Yesterday the UK government announced that following a report from regulator OFCOM, plans to block alleged copyright-infringing websites would be dropped. However, there was a second report where OFCOM detailed ways of keeping the costs of Digital Economy Act infringement appeals down. The document carried the usual redactions but TorrentFreak has put on its X-ray vision for your viewing pleasure.
Yesterday, detailing the government’s response to the Hargreaves report, business secretary Vince Cable confirmed that the website blocking provisions put in place under the controversial Digital Economy Act will be discontinued. The decision coincided with an OFCOM report which noted that website blocking would not be effective.
OFCOM also released a second report titled Digital Economy Act, Online Copyright Infringement Appeals Process: Options for reducing costs.
On the front page of the report there is a note that redactions have taken place to censor sections relating to “on-going policy development” of the Department of Culture, Media and Sport.
The DCMS did a better job of hiding the blacked-out text than earlier in the week but not so good as to keep out TorrentFreak and our X-ray specs.
The first redaction on Page 3 says simply “Revisit the grounds for appeal set out in Ofcom’s draft Initial Obligations Code” but two pages later things start to get much more interesting. It seems the government (or more likely their friends in the copyright lobby) doesn’t want talk of an error-prone system becoming public.
Page 5 – OFCOM wants rights holders’ accusations to be ‘quality assured’
Ofcom has also sought to ensure efficiency by introducing into the Code a requirement that Copyright Owners take part in a quality assurance process with the aim of minimising errors. This should help to reduce the number of wrongly identified infringements and subscribers. (ISPs can also have some impact here by ensuring that the letters they send to subscribers make clear the implications of receiving a notification).
A “quality assurance process” sounds like a great idea, but who could be trusted to implement such a regime and ensure independent scrutiny? Anti-piracy tracking companies are notoriously secretive and unlikely to be open about the short-comings of their “proprietary systems”.
Page 11 – Government rejects OFCOM suggestion of subscriber appeal “on any reasonable grounds”
The grounds set out in the Act are non-exhaustive and we reflected this in our drafted Code by including an option to appeal on “any other reasonable ground”. This was intended to provide an efficient mechanism through which to avoid a lengthy revision of the Code should subscribers find additional, but reasonable, grounds for appeal as technologies and consumer behaviours evolve.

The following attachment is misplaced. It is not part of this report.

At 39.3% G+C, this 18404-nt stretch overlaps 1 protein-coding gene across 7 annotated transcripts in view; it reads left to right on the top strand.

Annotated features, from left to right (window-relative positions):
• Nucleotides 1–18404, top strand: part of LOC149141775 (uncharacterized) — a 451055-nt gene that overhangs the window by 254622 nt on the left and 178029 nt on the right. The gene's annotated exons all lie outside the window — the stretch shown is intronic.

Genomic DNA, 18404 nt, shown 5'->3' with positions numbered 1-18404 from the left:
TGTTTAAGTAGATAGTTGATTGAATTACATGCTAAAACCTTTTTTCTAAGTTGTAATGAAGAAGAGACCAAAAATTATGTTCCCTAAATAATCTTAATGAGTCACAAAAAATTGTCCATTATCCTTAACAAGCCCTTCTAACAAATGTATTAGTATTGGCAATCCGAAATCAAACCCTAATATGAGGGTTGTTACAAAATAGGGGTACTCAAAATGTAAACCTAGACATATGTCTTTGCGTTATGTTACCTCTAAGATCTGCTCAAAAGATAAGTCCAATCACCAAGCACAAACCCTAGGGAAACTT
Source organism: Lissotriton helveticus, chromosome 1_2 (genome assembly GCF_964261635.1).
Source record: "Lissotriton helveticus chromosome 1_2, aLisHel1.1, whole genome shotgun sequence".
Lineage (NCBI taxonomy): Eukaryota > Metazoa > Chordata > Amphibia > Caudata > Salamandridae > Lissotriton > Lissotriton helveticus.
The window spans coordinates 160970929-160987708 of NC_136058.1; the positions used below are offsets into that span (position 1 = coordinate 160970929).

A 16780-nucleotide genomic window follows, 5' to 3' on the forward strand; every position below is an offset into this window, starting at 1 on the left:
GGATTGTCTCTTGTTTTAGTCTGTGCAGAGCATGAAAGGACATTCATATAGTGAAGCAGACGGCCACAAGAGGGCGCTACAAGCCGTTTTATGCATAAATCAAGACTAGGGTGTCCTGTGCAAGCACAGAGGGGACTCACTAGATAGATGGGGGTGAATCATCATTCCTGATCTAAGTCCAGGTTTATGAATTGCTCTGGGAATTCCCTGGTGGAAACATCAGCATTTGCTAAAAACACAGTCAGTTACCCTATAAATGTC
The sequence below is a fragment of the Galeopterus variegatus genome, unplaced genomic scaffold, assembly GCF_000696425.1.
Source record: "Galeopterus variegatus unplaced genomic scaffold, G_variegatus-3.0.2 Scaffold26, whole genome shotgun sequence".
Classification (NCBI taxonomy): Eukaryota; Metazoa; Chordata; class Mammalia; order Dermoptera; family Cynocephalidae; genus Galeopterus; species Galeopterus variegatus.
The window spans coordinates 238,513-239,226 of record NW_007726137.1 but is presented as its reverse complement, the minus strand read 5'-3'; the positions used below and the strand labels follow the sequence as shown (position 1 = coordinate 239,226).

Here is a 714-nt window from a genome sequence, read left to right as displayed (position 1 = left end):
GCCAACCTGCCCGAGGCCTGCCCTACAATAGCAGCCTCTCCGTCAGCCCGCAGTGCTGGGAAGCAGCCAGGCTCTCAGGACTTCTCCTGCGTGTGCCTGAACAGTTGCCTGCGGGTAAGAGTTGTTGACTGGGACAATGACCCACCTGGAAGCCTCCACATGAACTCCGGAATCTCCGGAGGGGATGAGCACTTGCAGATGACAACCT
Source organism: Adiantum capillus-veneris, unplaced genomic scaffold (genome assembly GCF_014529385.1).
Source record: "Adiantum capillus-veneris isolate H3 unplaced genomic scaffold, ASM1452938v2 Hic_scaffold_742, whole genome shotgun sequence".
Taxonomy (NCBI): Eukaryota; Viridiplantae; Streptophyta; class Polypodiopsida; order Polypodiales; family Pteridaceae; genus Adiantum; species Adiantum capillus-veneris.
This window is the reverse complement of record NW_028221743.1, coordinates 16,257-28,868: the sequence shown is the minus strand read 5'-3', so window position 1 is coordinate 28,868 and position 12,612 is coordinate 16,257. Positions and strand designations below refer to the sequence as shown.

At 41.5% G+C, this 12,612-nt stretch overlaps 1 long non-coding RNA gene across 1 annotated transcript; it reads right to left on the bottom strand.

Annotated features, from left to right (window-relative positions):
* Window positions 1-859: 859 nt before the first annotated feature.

We understand that Government believes we should not include this mechanism in the final Code
It is far from clear why the government wishes to remove the right for a citizen to appeal a wrongful accusation on “any reasonable ground”. What is clear, however, is why the government might wish to redact this statement from the report – it looks very bad indeed.
Page 11 – ISP IP address matching to be “quality assured”
We have also introduced into the Code a requirement that Copyright Owners take part in a quality assurance process with the aim of minimising errors. We are proposing to sponsor a similar standard for the IP address matching processes of the ISPs, although participation will be voluntary. This should help to reduce the number of wrongly identified infringements and subscribers (appeal grounds (a) and (b)). We anticipate that the majority of appeals will rely on ground (c) in the absence of systematic failures by a Copyright Owner or ISP under the Code.
When it comes to copyright infringement cases ISPs make errors so it is good they will be required to adopt similar “quality assurance” processes as rights holders. However, how many will choose to do so when participation is voluntary remains to be seen.
Redactions on page 17 merely repeat details covered in earlier redactions. Redactions on page 19 likewise, save a comment that a rightsholder “quality assurance” process
….does not create a rebuttable presumption in favour of the rights holder but should help bring down the proportion of incorrect CIRs [Copyright Infringement Reports] and therefore appeals costs since there are likely to be fewer meritorious appeals in this respect. This quality assurance is also intended to make sure that the number of CIRs rejected by ISPs for process reasons is minimised
The full but redacted document can be downloaded here.